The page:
Importance Of Blowing Bubbles in Swimming Lessons

If you want to learn how to teach your child blowing bubbles, you’re in the right place! Blowing bubbles is a great skill to prepare your child for swimming lessons and learning to swim early. A study in the UK found that toddlers and babies who learn to blow bubbles also learn to speak faster. There are many benefits to teaching your child to blow bubbles.

Blowing bubbles is one of the first skills you’ll want to teach your kids in swimming lessons as it helps them control their breathing. Respiratory control is the basis of swimming! Without respiratory control, teaching someone to swim is difficult, if not impossible.

Teaching a child to blow bubbles is an easy skill to do while bathing at home or in the pool. And your child will learn to love water with lots of fun!

Depending on your child’s age, you can start with the most pleasing steps. These steps, skills, and tips can complement your own when you teach your child your intuition and creativity. Do you guys have any better ideas to help kids blow bubbles? We would love to hear from you.

Mouth Bubbles

  • Hold your breath. You can teach your child this skill at any age. The older your child, the better this skill to teach. Check out some of the games suggested below to have fun with older kids. For infants or babies under the age of 1, you can blow your face for a natural breath-hold. Once the conditions are right, Friendly Dolphin Swim School uses this natural reflex to keep your face underwater. This reflex is also observed in young children, 18 months old, but usually disappears without use by six months of age. 
  • Teach them how to blow air with pursed-lip breathing. These two videos (here and here) provide some fun ways to do it. This makes bathing even more enjoyable. Making your lips as small as possible and blowing air in the air or on your hands is the first step in creating a real bubble. If a child can see you doing it and you feel you are doing it on their face or hands, they will learn what you want them to do. Then let her try it.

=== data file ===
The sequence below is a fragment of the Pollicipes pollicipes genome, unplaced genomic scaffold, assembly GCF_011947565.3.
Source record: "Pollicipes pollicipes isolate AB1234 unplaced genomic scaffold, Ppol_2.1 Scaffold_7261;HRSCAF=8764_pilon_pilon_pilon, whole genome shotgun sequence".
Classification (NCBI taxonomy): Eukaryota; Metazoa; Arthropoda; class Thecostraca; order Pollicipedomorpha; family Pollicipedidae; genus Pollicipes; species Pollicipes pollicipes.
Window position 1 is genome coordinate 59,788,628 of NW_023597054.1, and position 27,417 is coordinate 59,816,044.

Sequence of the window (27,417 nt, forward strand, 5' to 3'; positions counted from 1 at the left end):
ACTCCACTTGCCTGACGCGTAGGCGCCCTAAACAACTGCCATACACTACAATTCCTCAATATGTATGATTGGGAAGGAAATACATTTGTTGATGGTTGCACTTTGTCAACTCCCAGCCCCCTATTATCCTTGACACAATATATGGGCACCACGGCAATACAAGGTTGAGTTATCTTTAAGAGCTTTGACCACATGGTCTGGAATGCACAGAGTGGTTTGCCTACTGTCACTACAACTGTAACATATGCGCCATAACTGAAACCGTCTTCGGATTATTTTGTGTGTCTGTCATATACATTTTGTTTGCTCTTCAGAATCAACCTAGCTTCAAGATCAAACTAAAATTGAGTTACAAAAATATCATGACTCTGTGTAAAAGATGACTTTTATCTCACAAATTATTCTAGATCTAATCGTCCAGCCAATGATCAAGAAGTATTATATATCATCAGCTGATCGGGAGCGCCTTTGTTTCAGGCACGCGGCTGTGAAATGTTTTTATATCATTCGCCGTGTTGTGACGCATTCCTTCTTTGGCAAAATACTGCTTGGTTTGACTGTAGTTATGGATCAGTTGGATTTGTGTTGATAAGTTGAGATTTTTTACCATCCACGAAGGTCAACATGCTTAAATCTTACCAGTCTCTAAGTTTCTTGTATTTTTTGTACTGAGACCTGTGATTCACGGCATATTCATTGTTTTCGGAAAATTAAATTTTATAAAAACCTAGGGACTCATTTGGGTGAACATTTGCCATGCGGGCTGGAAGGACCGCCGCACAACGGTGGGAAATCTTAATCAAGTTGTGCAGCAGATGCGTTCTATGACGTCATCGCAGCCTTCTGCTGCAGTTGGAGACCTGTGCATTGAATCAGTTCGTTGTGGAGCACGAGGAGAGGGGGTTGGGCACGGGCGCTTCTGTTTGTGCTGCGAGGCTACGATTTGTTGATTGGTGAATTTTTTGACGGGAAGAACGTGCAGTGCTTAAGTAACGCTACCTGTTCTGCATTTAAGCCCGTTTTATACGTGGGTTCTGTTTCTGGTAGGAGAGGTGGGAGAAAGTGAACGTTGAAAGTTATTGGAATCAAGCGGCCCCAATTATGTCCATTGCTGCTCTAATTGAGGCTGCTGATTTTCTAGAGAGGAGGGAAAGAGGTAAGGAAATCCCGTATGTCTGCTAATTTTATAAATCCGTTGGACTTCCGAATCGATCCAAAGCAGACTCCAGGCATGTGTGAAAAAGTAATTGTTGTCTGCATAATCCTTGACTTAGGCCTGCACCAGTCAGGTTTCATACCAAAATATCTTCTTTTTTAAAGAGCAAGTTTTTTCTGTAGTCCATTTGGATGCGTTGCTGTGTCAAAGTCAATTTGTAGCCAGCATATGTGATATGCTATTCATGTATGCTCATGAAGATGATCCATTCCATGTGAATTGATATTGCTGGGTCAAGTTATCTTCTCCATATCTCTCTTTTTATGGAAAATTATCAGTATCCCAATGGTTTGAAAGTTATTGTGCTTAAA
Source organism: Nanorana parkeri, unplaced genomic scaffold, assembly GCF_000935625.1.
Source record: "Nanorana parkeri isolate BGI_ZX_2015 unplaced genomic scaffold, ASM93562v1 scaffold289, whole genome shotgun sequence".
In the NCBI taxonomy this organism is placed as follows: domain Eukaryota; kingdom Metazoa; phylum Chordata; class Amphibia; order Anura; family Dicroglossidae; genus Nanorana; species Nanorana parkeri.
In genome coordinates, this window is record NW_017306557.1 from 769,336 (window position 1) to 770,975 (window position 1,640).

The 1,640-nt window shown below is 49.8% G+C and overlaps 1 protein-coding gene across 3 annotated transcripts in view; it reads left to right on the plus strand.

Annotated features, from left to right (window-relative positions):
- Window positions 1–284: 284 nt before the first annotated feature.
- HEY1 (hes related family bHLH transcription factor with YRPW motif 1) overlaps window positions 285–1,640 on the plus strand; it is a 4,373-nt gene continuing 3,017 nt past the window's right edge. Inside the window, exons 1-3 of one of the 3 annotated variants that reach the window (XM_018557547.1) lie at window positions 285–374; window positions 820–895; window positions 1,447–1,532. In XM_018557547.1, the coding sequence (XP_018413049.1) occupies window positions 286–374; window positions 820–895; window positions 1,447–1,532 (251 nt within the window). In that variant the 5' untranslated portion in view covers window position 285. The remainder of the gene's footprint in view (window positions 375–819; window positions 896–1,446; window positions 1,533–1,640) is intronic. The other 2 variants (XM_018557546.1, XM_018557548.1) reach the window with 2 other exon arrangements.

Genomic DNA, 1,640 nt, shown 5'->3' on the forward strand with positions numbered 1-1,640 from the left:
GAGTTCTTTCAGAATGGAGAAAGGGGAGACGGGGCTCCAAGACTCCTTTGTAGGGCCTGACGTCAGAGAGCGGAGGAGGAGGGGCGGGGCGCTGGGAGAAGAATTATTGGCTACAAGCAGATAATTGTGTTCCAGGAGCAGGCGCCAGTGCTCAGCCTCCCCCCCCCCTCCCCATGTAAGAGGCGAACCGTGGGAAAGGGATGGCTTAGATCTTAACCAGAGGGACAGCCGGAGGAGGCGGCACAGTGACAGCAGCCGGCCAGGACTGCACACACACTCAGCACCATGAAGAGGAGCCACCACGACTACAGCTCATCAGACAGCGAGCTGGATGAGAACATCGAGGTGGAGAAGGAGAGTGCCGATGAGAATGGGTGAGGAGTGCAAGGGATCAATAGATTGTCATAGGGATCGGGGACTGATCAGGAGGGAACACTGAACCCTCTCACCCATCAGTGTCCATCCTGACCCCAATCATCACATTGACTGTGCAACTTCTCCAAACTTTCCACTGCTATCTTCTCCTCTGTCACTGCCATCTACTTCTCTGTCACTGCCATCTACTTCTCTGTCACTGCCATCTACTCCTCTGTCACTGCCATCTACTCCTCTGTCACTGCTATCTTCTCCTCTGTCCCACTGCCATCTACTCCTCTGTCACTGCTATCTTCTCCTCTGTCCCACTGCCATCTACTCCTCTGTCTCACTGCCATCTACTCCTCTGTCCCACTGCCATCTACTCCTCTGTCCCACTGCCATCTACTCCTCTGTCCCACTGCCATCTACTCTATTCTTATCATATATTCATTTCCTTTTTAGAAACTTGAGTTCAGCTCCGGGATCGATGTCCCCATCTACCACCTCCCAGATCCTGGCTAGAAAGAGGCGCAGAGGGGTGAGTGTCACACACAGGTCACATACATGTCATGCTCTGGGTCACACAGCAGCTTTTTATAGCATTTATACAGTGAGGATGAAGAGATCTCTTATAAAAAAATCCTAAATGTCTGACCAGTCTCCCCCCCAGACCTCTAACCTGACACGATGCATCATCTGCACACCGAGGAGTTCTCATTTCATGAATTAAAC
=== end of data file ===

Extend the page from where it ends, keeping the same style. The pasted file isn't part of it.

• Blow water. You don’t even have to touch the water. Show your child that the stroke moves the water. 
  • They may find it a little scary, and they may find it fun. Show them that it’s fun and safe by doing it for them first. Kiss the water. Now that your child has mastered skills 2 and 3, I would like to introduce you to Water Kiss. Use the skills of your opponent learned in # 2 and # 3 to get your child down and slap the water to kiss. 
  • Blow your lips with water. Now that the water has been kissed underneath, the child can immerse his lips deep in the water and blow off the real bubbles. Check out some of the games below to liven up the bubbles that blow into your home.

Nose Bubbles

Then gradually move to the nasal bladder and later combine both the oral bladder and the nasal bladder. Learning how to make nasal bubbles is very important, and learning this ability to blow bubbles from your nose will help keep water away from your nose and develop that skill for the rest of your life. 

Nose bubbles skills are much better learned at a young age. The nose bubbles is created with the mouth closed and the air is exhausted only through the nose. 

Teach your child buzz! 

Teaching a child to hum outside of bathing hours teaches the child important skills that affect the pool and bring great benefits. Practice blowing your nose with a handkerchief. 

Don’t forget to wash your hands!